Comfrey: Why we Grow it - How we Use it
Comfrey is a versatile herb.
The roots and leaves of the comfrey plant contain chemical substances called allantoin and rosmarinic acid. Allantoin boosts the growth of new skin cells, while rosmarinic acid helps relieve pain and inflammation. Also known as “knitbone” it is used to treat:
- muscle sprains
- joint inflammation
At Whidbey Island Natural (WIN), we use confrey in all of our salves; Head-to-Toe Salve, Arthritis Salve, Gardener's Balm and Sore Muscle Rub.
We grow our own here at WIN Mini Farm where we can ensure that the soil is optimal for producing the highest quality plants. Wild bumblebees and the honeybees from our own top bar hives feast on the nectar and pollen.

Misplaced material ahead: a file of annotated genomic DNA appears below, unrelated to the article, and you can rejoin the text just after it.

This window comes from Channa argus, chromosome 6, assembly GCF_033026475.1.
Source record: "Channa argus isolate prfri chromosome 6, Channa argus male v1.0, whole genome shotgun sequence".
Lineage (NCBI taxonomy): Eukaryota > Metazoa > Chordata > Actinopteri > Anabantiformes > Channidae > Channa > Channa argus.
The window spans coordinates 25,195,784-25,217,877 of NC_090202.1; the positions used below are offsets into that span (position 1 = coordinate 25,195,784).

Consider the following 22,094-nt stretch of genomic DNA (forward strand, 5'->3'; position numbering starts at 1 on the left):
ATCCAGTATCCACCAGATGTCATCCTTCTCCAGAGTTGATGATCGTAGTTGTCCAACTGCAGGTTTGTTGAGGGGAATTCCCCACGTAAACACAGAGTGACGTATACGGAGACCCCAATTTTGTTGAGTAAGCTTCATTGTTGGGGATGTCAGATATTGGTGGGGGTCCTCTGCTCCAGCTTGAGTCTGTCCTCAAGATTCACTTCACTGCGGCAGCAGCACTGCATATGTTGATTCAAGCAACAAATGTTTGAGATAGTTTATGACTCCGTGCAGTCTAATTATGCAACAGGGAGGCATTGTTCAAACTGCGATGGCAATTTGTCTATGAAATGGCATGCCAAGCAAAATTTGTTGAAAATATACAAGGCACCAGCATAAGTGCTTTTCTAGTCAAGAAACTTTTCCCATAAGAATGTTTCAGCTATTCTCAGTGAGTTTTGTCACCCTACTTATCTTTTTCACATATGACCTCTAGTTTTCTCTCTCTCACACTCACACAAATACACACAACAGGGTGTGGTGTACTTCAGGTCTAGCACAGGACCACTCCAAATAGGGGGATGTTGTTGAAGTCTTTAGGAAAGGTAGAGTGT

We harvest the leaves throughout the growing season and the roots in the fall. These we wash, dry and chop before adding to our products.
We frequently pull off leaves and toss them into the compost pile where they add nutrients and foster rapid decomposition.
Northwest salmon fertilizing WIN garden bed
Topped off with lime and comfrey leaves to aid decomposition
Be aware of two things:
- Don't eat it! Comfrey contains pyrrolizidine alkaloids that can cause severe liver damage, and even death. Though historically oral tonics of comfrey were used to treat ulcers, colitis, and diarrhea, such oral preparations are now banned by the Food and Drug Administration.
- Comfrey grows rapidly and spreads willingly. Once established it can be difficult to irradicate - but then, why would you?
Do you grow comfrey? How do you use it?